New Evidence Indicates That Marijuana Is Not Harmful To Brain Development

While some previous research appeared to show that marijuana causes lasting negative impacts on the developing brain, new findings from the University of Arizona show that this may not be the case. In fact, the latest findings appear to show that any changes to brain structure disappear by one’s early 30s.

What did the study from Arizona State University look at?

This study used MRI images and measured subcortical brain volumes, cortical brain volumes, cortical thickness, and subcortical thickness. In addition, the researchers had participants self-report their history of adolescent marijuana use ranging from light to heavy.

The researchers performed a single brain scan on participants, which was used to examine the brain structures of participants. All of the people enrolled in the study were in their early 30s, which typically is past the point at which brain development is completed.

Why did other studies find a different result?

Actually, not all previous research reached the conclusion that marijuana causes harmful changes to the developing brain. In fact, most studies that were done in the past found that cannabis does not cause detrimental changes to brain development, which provides strong evidence that cannabis use does not harm brain development.

One reason why some studies concluded that cannabis is harmful to brain development may be that they did not examine participants at a late enough age to determine if the neurological changes observed persisted throughout life. In fact, many previous studies only examined the brains of participants when they were in their early 20s. Furthermore, the studies may have failed to take other factors into account that could influence brain development in a negative manner.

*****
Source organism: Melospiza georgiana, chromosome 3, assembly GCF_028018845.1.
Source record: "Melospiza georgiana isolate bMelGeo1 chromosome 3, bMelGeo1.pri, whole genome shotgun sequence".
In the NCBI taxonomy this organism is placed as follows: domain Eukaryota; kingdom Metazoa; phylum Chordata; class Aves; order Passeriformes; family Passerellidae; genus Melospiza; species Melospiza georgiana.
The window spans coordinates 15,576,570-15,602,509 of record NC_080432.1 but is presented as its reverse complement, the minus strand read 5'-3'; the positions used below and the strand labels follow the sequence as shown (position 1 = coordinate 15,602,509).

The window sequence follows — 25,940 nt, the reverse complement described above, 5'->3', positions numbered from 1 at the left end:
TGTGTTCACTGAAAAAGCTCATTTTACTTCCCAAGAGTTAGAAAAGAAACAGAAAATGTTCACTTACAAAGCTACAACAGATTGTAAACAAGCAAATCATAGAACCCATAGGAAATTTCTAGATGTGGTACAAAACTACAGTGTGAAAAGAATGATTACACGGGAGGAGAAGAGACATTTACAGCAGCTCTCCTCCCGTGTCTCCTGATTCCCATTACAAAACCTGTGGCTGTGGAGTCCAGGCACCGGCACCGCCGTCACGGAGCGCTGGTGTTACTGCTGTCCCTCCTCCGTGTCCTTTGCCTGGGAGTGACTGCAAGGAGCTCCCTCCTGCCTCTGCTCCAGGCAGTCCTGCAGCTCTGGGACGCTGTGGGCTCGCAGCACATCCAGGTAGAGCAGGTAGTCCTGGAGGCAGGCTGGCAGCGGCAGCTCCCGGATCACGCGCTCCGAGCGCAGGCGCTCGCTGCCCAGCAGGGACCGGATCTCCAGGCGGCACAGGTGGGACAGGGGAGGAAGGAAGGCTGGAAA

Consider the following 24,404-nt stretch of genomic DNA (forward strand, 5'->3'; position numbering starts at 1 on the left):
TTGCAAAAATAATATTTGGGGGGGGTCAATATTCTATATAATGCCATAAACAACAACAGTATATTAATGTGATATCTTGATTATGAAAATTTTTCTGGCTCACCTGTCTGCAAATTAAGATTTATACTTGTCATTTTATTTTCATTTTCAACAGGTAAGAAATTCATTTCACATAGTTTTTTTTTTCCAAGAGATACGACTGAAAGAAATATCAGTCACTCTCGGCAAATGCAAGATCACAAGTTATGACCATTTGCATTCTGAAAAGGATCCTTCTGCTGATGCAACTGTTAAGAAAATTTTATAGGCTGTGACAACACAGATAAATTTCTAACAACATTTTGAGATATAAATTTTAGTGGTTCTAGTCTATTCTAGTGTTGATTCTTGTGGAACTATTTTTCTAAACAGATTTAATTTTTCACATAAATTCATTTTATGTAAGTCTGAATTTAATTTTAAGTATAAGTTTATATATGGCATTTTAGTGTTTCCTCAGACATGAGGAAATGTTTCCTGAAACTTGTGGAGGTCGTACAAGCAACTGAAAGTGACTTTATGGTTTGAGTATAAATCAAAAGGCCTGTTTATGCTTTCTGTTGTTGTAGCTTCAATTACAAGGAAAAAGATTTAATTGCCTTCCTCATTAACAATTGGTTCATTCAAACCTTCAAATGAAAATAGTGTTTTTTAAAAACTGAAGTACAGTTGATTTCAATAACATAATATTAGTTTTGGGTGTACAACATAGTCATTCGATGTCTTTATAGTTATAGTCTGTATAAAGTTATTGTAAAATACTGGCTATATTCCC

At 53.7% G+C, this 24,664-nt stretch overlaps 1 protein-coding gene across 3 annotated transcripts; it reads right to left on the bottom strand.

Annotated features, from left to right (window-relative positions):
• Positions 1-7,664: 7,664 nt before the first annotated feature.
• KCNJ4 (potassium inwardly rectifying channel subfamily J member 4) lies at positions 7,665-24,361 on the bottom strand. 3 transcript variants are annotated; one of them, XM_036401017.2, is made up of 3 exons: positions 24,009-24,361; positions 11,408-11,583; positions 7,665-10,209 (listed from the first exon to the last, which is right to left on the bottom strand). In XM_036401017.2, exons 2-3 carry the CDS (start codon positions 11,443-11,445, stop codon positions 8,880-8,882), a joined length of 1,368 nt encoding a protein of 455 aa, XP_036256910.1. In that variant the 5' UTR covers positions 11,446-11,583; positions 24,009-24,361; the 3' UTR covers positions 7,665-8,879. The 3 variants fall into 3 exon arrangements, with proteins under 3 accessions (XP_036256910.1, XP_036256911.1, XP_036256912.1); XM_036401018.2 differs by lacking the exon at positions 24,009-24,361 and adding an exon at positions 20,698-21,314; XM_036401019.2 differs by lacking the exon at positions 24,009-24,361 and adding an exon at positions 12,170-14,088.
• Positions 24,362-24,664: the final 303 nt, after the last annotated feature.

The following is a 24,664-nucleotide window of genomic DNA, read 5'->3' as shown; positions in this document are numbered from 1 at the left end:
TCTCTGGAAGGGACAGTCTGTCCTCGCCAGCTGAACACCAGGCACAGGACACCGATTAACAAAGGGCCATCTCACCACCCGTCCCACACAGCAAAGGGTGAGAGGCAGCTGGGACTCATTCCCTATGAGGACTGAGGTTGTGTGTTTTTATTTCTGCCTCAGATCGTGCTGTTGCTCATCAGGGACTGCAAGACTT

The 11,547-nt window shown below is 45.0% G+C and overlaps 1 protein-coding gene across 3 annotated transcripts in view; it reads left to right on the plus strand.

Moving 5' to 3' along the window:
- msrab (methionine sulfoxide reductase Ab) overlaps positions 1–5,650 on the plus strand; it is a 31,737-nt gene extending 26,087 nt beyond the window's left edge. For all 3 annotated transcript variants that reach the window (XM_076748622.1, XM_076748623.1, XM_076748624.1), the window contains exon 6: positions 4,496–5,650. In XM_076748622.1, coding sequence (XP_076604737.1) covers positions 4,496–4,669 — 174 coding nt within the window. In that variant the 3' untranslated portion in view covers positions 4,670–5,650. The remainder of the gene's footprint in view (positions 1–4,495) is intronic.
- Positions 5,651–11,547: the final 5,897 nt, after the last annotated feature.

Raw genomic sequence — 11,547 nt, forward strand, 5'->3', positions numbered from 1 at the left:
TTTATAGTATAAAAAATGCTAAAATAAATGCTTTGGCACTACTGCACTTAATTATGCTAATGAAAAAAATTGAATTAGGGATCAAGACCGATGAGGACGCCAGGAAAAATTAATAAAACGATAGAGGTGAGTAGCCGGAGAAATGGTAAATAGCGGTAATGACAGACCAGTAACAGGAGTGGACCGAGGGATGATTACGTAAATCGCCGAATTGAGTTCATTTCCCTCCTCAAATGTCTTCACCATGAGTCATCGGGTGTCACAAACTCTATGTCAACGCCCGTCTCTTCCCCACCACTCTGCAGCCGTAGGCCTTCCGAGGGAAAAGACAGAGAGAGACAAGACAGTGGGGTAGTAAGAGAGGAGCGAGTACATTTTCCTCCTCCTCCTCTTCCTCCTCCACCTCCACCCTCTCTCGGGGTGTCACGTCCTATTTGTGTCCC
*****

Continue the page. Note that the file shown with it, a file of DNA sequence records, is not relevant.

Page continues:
However, it’s also important to note that some studies in the past looked at gray matter density and shape along with the integrity of white matter, which is believed to play an important role in one’s cognitive functioning. Due to the fact that the study from Arizona State University measured different aspects of brain health, it didn’t draw any conclusions on how cannabis could affect these measures of brain health.

Another study recently examined the total gray matter volume and white matter integrity of adults and adolescents who used cannabis within the past 30 days versus those who did not. This study found that cannabis did not appear to produce any changes to either the integrity of white matter or the amount of gray matter.

So, when is the brain fully developed?

It varies somewhat from person to person, but the brain is usually fully developed when an individual is in their mid-20s. However, in some cases, brain development may continue to a small extent in one’s 30s.

Could other substances have been responsible for the brain changes seen in earlier research?

In fact, a study from the University of Colorado found that alcohol use can lead to deteriorations in brain function. There have been other studies that demonstrated that alcohol can be damaging to the health of one’s brain, and a study on the topic that was conducted in 2015 is published in the Journal of Neuroscience. This study found that alcohol has been shown to be detrimental to the brain health of both adults and adolescents. Another recent study found that alcohol use can lead to atrophy of the hippocampus, which has been (likely erroneously) attributed to cannabis use in previous research. It would be expected that young people who use cannabis are more likely to use alcohol than non-cannabis users, and this may explain the findings of previous research that appeared to be inconsistent with the recent Arizona State University study.

Not only could alcohol explain the findings, but young people who purchase marijuana on the black market could be more likely to purchase other drugs illegally as well. There are illicit and prescription drugs that can cause harmful neurological changes when abused.